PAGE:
6. Singaporeans and PRs should always try to buy if they can. Foreigners buying depend on their individual situation.
  7. A commercial property usually has a higher rental yield but the prices and rental fluctuate a lot with the underlying economy. Residential properties are less volatile and therefore are preferred for most investors.

The Millionaire Real Estate Investor Mindset: Key considerations for successful real estate purchase

  1. Buy at fair market price: You should make sure that you are buying the property as if you were investing. You should see the rental yield and the potential for capital gain. In case of private property make sure you are not paying above the market valuation. A  reasonably good price is 15 times the annual rent. In case of HDB properties, one should not pay cash-over-valuation above the median.
  2. Buy within your means: Have 6 months of savings as emergency back-up. Make sure your monthly mortgage payment does not exceed 40% of your income.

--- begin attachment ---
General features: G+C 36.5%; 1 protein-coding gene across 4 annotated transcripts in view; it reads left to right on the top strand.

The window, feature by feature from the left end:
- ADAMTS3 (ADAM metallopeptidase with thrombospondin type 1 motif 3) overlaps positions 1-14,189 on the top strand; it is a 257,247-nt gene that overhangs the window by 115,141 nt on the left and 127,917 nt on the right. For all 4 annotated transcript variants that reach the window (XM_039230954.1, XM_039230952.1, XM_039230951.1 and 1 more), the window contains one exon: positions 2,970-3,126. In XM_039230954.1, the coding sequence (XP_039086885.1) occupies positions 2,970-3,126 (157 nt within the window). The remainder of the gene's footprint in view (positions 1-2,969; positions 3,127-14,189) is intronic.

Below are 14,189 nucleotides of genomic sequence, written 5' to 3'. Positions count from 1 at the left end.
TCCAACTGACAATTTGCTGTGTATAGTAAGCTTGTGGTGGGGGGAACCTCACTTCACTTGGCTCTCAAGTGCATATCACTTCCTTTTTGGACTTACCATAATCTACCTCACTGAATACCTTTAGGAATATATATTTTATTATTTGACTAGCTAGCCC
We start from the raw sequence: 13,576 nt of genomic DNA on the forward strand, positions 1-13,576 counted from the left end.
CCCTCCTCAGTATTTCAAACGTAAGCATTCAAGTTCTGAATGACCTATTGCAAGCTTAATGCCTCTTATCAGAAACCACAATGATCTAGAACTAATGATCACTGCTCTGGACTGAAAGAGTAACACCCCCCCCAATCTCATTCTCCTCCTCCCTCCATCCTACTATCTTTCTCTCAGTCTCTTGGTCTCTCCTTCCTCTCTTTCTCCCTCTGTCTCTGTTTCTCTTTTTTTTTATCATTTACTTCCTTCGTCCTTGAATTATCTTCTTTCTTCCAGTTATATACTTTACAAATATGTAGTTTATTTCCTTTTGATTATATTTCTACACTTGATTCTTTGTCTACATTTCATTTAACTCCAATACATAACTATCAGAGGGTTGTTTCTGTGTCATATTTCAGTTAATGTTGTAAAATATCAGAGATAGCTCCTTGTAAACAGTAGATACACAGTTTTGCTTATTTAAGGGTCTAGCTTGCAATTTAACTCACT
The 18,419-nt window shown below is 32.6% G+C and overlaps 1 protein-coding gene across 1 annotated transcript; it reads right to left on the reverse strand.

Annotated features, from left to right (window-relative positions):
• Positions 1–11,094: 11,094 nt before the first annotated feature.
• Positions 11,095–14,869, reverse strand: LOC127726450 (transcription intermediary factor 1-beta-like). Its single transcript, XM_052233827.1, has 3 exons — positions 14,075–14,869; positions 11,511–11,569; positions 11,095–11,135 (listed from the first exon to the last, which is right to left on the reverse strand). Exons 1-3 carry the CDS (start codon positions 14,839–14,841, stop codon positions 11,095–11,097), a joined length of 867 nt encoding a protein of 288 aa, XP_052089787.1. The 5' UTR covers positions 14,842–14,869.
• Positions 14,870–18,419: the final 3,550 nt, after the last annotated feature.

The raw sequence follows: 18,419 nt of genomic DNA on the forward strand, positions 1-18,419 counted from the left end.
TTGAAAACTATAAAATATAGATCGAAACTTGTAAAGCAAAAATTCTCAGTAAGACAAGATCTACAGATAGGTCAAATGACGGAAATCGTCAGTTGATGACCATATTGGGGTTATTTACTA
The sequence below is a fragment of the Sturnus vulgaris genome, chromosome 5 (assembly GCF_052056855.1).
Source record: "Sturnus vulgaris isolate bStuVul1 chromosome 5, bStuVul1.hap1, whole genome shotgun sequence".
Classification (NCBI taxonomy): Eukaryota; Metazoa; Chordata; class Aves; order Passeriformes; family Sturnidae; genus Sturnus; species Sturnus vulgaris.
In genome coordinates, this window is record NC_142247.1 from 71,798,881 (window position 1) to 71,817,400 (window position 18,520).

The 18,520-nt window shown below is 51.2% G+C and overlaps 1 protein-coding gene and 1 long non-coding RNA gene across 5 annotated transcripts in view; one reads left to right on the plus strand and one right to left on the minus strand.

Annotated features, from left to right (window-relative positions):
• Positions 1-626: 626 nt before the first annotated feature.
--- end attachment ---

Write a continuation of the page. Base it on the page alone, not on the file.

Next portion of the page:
3. Buy with a long-term perspective: Make sure you are investing for atleast 10 years( in my opinion)
  4. Buy where rental demands are strong: Buy properties near commercial hubs and MRT/LRT stations
  5. Buy properties that yield positive cash-flow: This means that the monthly rent you can get exceeds the monthly mortgage payment. Look at the HDB and URA websites to get details regarding the rent you are likely to get.
  6. Buy after you have done your homework: Look at the websites of URA and HDB for recently transacted prices. Look around few properties in the area before you make an offer. Take the help of your banker or agent.
  7. Start low with your offer: Sellers want to sell at the highest price. Buyers want to buy at the lowest price. But both have to be realistic, otherwise the deal will not go through. Offer a price 10% below value and do not buy above value.